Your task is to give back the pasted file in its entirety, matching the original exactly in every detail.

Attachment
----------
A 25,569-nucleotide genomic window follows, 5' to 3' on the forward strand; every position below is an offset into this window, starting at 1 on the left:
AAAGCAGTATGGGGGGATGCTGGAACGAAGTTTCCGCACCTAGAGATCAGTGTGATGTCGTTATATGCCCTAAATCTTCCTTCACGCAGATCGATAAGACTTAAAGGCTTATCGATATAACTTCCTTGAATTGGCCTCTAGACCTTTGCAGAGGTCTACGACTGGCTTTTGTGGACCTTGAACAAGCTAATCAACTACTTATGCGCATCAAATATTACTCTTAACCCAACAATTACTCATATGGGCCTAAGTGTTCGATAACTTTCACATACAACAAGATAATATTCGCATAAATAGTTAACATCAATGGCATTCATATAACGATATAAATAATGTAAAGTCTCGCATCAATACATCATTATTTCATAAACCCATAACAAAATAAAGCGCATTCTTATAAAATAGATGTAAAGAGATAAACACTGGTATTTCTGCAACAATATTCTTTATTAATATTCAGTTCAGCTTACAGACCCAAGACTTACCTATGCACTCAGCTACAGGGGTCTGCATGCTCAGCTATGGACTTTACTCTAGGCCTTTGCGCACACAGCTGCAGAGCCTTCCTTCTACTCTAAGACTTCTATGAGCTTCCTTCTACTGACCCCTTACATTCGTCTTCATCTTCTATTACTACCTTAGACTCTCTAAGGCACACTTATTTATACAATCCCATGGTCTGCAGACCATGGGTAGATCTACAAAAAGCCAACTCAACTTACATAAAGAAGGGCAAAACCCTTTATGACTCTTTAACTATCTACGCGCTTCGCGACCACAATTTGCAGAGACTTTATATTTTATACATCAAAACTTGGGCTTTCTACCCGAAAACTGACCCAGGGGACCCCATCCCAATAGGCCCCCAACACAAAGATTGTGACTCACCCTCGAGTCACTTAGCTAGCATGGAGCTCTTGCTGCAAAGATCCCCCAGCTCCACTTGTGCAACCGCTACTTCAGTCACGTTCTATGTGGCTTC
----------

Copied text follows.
A 25,569-nucleotide genomic window follows, 5' to 3' on the forward strand; every position below is an offset into this window, starting at 1 on the left:
AAAGCAGTATGGGGGGATGCTGGAACGAAGTTTCCGCACCTAGAGATCAGTGTGATGTCGTTATATGCCCTAAATCTTCCTTCACGCAGATCGATAAGACTTAAAGGCTTATCGATATAACTTCCTTGAATTGGCCTCTAGACCTTTGCAGAGGTCTACGACTGGCTTTTGTGGACCTTGAACAAGCTAATCAACTACTTATGCGCATCAAATATTACTCTTAACCCAACAATTACTCATATGGGCCTAAGTGTTCGATAACTTTCACATACAACAAGATAATATTCGCATAAATAGTTAACATCAATGGCATTCATATAACGATATAAATAATGTAAAGTCTCGCATCAATACATCATTATTTCATAAACCCATAACAAAATAAAGCGCATTCTTATAAAATAGATGTAAAGAGATAAACACTGGTATTTCTGCAACAATATTCTTTATTAATATTCAGTTCAGCTTACAGACCCAAGACTTACCTATGCACTCAGCTACAGGGGTCTGCATGCTCAGCTATGGACTTTACTCTAGGCCTTTGCGCACACAGCTGCAGAGCCTTCCTTCTACTCTAAGACTTCTATGAGCTTCCTTCTACTGACCCCTTACATTCGTCTTCATCTTCTATTACTACCTTAGACTCTCTAAGGCACACTTATTTATACAATCCCATGGTCTGCAGACCATGGGTAGATCTACAAAAAGCCAACTCAACTTACATAAAGAAGGGCAAAACCCTTTATGACTCTTTAACTATCTACGCGCTTCGCGACCACAATTTGCAGAGACTTTATATTTTATACATCAAAACTTGGGCTTTCTACCCGAAAACTGACCCAGGGGACCCCATCCCAATAGGCCCCCAACACAAAGATTGTGACTCACCCTCGAGTCACTTAGCTAGCATGGAGCTCTTGCTGCAAAGATCCCCCAGCTCCACTTGTGCAACCGCTACTTCAGTCACGTTCTATGTGGCTTC